© ACJA-Fonds Curie & Joliot-Curie

It is a century since Marie Curie won two Nobel prizes, one for physics and the other for chemistry. How can more women be encouraged to work in science?

Read the OECD Yearbook 2011, inaugural edition for the 50th anniversary of the Organisation for Economic Co-operation and Development. See the articles below or click here for the Issuu pdf version, which features key trends since the 1960s for OECD and partner countries; from page 103.

What is the state of world economy as we enter 2011? Have we made progress over the past 12 to 18 months in putting an end to the worst economic crisis in our lifetimes and laying the foundations for a stronger, cleaner and fairer world?

© REUTERS/Eric Gaillard

Fiftieth Anniversary of the OECD: President Sarkozy's speech.

Japan: Prime Minister Naoto Kan marks the 50th anniversary of the OECD.

© Sebastián Piñera

Chile and Latin America are at a historic crossroads. For Chile’s president, Sebastián Piñera, today’s new revolution in knowledge, technology and information will benefit only those countries that embrace it, but could be cruel to those who let it pass them by.

© AFP

In the post-crisis economic environment, investing in human capital and labor force seems more necessary than ever to ensure a strong, sustainable recovery.

How can governments restore public finances and promote sound economic growth at the same time? With budget deficits stretched and public debt at historical highs, it will not be easy. But the OECD believes that with the right mix of policies much progress can be made.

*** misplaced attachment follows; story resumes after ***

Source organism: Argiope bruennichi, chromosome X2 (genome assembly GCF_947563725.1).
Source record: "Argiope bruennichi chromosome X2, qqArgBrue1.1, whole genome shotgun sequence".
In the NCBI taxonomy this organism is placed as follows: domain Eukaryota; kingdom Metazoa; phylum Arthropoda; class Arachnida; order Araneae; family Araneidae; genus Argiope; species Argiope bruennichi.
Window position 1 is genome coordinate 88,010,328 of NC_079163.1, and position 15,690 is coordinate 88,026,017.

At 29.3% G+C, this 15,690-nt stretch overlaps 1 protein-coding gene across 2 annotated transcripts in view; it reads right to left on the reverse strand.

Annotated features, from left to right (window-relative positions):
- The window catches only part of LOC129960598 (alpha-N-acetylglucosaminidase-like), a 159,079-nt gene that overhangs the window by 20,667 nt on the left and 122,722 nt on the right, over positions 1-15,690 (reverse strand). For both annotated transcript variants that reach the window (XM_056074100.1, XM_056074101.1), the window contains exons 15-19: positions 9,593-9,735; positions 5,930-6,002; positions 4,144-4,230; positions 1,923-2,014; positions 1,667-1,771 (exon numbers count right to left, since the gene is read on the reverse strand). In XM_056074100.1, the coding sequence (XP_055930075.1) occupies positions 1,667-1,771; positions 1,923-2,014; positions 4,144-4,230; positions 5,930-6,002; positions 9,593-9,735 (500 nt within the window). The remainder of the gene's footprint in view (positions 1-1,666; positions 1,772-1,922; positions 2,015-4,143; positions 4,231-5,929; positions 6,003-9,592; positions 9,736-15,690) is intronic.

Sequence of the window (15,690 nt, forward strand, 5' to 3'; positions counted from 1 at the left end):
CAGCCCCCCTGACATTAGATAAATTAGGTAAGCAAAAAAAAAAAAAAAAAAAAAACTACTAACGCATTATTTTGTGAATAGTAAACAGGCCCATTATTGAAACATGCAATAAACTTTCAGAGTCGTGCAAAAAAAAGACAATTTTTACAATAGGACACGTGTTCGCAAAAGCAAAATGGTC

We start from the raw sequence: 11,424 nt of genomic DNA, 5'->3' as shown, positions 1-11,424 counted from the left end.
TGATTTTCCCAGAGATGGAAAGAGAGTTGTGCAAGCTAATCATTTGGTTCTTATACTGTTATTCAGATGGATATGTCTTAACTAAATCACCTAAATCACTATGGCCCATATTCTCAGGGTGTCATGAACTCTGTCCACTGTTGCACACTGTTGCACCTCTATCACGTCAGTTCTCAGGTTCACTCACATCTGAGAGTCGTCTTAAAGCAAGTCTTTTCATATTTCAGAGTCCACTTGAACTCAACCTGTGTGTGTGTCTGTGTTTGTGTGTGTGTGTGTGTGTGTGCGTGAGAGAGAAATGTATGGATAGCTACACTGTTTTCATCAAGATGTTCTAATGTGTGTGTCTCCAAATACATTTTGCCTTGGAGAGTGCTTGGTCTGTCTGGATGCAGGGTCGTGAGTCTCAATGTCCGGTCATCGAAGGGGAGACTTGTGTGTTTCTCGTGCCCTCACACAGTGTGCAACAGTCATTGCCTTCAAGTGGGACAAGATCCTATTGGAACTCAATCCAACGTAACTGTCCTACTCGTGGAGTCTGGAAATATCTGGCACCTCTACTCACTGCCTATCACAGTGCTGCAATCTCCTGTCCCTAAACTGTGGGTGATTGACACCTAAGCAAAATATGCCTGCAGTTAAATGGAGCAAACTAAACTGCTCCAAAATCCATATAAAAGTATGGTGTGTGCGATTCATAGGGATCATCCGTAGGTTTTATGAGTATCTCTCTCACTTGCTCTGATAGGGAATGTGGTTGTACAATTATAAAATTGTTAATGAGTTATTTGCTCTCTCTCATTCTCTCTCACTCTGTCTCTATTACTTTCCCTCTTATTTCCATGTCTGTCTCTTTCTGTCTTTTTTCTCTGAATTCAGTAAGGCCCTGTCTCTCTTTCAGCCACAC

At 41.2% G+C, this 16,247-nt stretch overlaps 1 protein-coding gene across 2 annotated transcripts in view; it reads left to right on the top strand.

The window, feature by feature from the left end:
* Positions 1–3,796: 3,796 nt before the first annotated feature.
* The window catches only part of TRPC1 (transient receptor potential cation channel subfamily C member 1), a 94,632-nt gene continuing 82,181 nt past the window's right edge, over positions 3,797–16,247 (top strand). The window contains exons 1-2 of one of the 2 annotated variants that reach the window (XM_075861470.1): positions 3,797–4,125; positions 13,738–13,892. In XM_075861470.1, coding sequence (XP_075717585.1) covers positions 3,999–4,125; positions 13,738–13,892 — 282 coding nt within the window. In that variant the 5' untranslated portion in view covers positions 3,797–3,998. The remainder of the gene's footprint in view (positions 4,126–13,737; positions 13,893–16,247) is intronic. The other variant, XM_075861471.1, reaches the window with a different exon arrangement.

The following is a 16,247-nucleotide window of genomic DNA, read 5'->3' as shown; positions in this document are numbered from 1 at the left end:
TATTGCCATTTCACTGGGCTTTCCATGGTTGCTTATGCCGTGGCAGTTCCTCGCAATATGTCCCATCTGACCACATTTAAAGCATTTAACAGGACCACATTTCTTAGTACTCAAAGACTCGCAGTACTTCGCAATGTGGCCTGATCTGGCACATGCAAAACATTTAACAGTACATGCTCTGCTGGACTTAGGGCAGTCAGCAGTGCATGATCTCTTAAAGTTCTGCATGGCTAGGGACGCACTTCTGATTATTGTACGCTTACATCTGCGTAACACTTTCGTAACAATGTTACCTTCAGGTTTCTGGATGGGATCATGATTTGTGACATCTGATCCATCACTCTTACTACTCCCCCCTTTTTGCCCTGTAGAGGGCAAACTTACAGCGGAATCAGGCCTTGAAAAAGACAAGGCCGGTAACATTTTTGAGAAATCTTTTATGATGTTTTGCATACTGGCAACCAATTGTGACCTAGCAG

Defying fiscal deficits

The budget deficit for the OECD area as a whole probably peaked at around 7.5% of GDP in 2010. That’s the equivalent of some US$3.3 trillion. A decrease to around 6.1% of GDP is expected in 2011, which will still be high by historical standards. But while the need to restore public finances is a global challenge, the state of government balance sheets varies widely. Economic starting points, causes of deficits and budgetary strategies also vary. Some countries have started down the road of austerity, others are maintaining stimulus and plan to rein in their deficits from 2011.

In December 2010 we asked finance ministers from a broad selection of countries facing different fiscal challenges–France, Germany, Indonesia, Ireland, Korea, Mexico, New Zealand and South Africa–to answer this question: “What actions is your government taking to bolster public finances, while upholding growth and services?”

Public debt in the OECD area is fast approaching 100% of GDP, as the financial and economic crisis badly deteriorated government budgets. A concerted move towards more balanced budgets is needed, while preparing the ground for economic growth.